Mothers Fighting Cancer

Estimates suggest that about 18% of cancer patients have minor children.*  Mothers who are fighting cancer and struggling with life and death also have to worry about someone else's needs.  Most mothers don't have much time to contemplate what's happening to their body because their attention is in constant demand.  It is important to adjust your expectations and discover strategies to give you more time to focus on your own physical and emotional needs.

*Parental cancer and the family: a population-based estimate of the number of US cancer survivors residing with their minor children.

Weaver KE, Rowland JH, Alfano CM, McNeel TS

Cancer. 2010 Sep 15; 116(18):4395-401.


During these trying times, it helps to have extra support.  It is important to ask your family, friends, and other people you trust to temporarily take over certain responsibilities so you can focus on your health and family.


It may be helpful asking for assistance with:

  • Rides to and from school or after-school activities

  • Tutoring for your child to ensure they will not fall behind in school

  • Finding and scheduling counseling for your child's potential stress, fear, or sadness

  • Cooking, laundry, cleaning, housework, or yard work


Setting up a "Meal Train" is a free, easy way to coordinate meal delivery for your family.


Here's how it works:

  • Enter your name, email, where to drop off meals, and when meals would be most helpful

  • Enter food likes, dislikes, allergies, and the best time to drop off a meal

  • Optional: add a Donation Fund to increase participation.

  • Invite others to join via email or social media

  • Paid version ($10): "Meal Train Plus" includes meals, childcare, housework, visitors, rides, pet care, errands, and lawn care assistance


There are many online fundraising options to help you and your family.



  • Your personal website gives you one centralized, private place to share health updates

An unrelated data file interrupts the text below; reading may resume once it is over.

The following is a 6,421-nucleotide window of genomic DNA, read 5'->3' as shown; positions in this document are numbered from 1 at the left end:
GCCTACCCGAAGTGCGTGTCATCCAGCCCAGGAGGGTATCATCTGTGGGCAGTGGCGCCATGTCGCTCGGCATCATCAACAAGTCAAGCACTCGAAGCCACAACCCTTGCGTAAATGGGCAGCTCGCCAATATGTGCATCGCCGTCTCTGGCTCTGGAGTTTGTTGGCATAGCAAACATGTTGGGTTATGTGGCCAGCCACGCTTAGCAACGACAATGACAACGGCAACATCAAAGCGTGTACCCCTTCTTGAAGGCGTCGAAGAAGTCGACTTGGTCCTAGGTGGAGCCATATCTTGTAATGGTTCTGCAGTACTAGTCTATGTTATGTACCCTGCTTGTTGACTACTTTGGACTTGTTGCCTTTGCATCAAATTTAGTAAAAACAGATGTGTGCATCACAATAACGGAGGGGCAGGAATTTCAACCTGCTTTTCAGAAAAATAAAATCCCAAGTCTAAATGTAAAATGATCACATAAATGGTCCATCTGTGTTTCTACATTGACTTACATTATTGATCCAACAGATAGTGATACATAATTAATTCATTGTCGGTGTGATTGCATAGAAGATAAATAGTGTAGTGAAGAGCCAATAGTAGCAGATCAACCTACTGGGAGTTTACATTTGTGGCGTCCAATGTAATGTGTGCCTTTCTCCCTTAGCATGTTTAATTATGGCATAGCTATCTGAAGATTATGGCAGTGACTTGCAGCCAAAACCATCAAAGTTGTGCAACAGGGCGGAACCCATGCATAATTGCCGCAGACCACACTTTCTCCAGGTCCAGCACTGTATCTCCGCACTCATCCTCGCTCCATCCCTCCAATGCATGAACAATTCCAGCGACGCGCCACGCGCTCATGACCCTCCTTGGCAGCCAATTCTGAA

• Write messages explaining ways family and friends can best help you—because they want to help you

  • You can even link your CaringBridge website to a personal fundraiser or other helpful tools

  • Your home page incorporates a feed of Well Wishes and Journal comments, drawing your whole community closer in exchanging meaningful thoughts


  • The world’s largest and most trusted online fundraising platform

  • Less private option compared to CaringBridge, but anyone in the world may donate.  You may also choose to make your fundraiser private in your fundraiser settings

  • 0% platform fee

  • $650 million + raised total on average per year for medical fundraisers

Terminally Ill Mothers

Both mothers and fathers report being insecure about what and how to talk with their children about cancer and death. Mothers struggle to find age-appropriate ways to talk to their children, and they worry about their children’s ability to cope with the situation.*


It is helpful to have basic knowledge about grief healing and how to best support your child.  Our strategies and tools focus on helping your child heal and preserving your legacy with your child for years to come.

*Parental cancer and the family: a population-based estimate of the number of US cancer survivors residing with their minor children.

Weaver KE, Rowland JH, Alfano CM, McNeel TS

Cancer. 2010 Sep 15; 116(18):4395-401.


Children who have lost a parent miss hearing their voice, or the smell of their perfume, or wish to touch a personal item that used to belong to them.  It is not going to be easy, but the greatest gift you can leave behind is something for your children to remember.

Write letters or record audio/video for your child to listen to on special occasions and at personal milestones.  You may also want to set aside gifts for your children to coincide with these events.

  • Birthday

  • Prom

  • Graduation

  • College

  • First/New Job

  • Engagement/Wedding

  • Family Planning (Pregnancy, Birth, Parenting Advice)


Resources available for grieving children are almost nonexistent.  After conducting significant research, we developed easy-to-use grief healing workbooks to use at home (or at school).  Our workbooks are available for 3 age groups: 3-5, 6-8, 9-12.  There is a "Parent's Guide" and "How To Use Zam" manual for additional grief healing assistance.  It may also benefit you to find a trusted adult who will commit to being a "lifeline in grief" for your child when you are no longer here.

The Super Dog Zam books were written with inspiration from children, teachers, and psychologists.  The Zam books use a story and activity format to guide children as they cope with illness, dying, or death of a loved one.  These books were written with help from her son Andy and daughter Malene.

We are currently revising The Super Dog Zam book series, and they will be available online for download FREE OF CHARGE shortly!

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